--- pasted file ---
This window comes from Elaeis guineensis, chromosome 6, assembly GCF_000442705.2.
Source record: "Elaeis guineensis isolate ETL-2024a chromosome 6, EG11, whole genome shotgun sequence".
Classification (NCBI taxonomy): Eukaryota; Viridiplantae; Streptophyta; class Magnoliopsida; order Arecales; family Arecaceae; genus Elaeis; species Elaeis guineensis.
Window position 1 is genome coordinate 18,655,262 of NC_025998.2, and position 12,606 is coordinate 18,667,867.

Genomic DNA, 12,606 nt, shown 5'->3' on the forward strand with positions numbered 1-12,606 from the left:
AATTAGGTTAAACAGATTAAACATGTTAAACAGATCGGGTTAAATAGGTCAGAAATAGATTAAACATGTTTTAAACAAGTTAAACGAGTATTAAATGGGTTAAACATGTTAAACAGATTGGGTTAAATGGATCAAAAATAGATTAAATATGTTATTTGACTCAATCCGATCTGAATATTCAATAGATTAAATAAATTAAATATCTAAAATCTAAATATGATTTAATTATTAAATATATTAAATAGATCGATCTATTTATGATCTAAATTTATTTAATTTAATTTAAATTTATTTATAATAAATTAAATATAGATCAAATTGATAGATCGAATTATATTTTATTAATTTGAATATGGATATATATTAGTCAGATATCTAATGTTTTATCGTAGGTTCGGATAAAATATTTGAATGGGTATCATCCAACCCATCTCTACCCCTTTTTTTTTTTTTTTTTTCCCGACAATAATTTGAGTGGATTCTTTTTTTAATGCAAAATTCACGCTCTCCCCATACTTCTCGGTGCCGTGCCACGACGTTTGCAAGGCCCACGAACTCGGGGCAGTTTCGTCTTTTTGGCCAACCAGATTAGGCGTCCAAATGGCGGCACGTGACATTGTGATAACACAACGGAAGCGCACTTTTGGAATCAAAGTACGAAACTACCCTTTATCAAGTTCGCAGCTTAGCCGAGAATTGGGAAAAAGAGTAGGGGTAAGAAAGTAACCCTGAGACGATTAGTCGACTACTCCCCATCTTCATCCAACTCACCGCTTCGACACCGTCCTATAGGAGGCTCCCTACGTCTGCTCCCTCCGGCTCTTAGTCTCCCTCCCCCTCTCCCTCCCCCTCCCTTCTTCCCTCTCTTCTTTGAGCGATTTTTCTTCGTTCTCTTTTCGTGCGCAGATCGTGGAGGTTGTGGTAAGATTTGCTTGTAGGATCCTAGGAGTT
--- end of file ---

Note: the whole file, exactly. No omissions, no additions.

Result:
This window comes from Elaeis guineensis, chromosome 6, assembly GCF_000442705.2.
Source record: "Elaeis guineensis isolate ETL-2024a chromosome 6, EG11, whole genome shotgun sequence".
Classification (NCBI taxonomy): Eukaryota; Viridiplantae; Streptophyta; class Magnoliopsida; order Arecales; family Arecaceae; genus Elaeis; species Elaeis guineensis.
Window position 1 is genome coordinate 18,655,262 of NC_025998.2, and position 12,606 is coordinate 18,667,867.

Genomic DNA, 12,606 nt, shown 5'->3' on the forward strand with positions numbered 1-12,606 from the left:
AATTAGGTTAAACAGATTAAACATGTTAAACAGATCGGGTTAAATAGGTCAGAAATAGATTAAACATGTTTTAAACAAGTTAAACGAGTATTAAATGGGTTAAACATGTTAAACAGATTGGGTTAAATGGATCAAAAATAGATTAAATATGTTATTTGACTCAATCCGATCTGAATATTCAATAGATTAAATAAATTAAATATCTAAAATCTAAATATGATTTAATTATTAAATATATTAAATAGATCGATCTATTTATGATCTAAATTTATTTAATTTAATTTAAATTTATTTATAATAAATTAAATATAGATCAAATTGATAGATCGAATTATATTTTATTAATTTGAATATGGATATATATTAGTCAGATATCTAATGTTTTATCGTAGGTTCGGATAAAATATTTGAATGGGTATCATCCAACCCATCTCTACCCCTTTTTTTTTTTTTTTTTTCCCGACAATAATTTGAGTGGATTCTTTTTTTAATGCAAAATTCACGCTCTCCCCATACTTCTCGGTGCCGTGCCACGACGTTTGCAAGGCCCACGAACTCGGGGCAGTTTCGTCTTTTTGGCCAACCAGATTAGGCGTCCAAATGGCGGCACGTGACATTGTGATAACACAACGGAAGCGCACTTTTGGAATCAAAGTACGAAACTACCCTTTATCAAGTTCGCAGCTTAGCCGAGAATTGGGAAAAAGAGTAGGGGTAAGAAAGTAACCCTGAGACGATTAGTCGACTACTCCCCATCTTCATCCAACTCACCGCTTCGACACCGTCCTATAGGAGGCTCCCTACGTCTGCTCCCTCCGGCTCTTAGTCTCCCTCCCCCTCTCCCTCCCCCTCCCTTCTTCCCTCTCTTCTTTGAGCGATTTTTCTTCGTTCTCTTTTCGTGCGCAGATCGTGGAGGTTGTGGTAAGATTTGCTTGTAGGATCCTAGGAGTT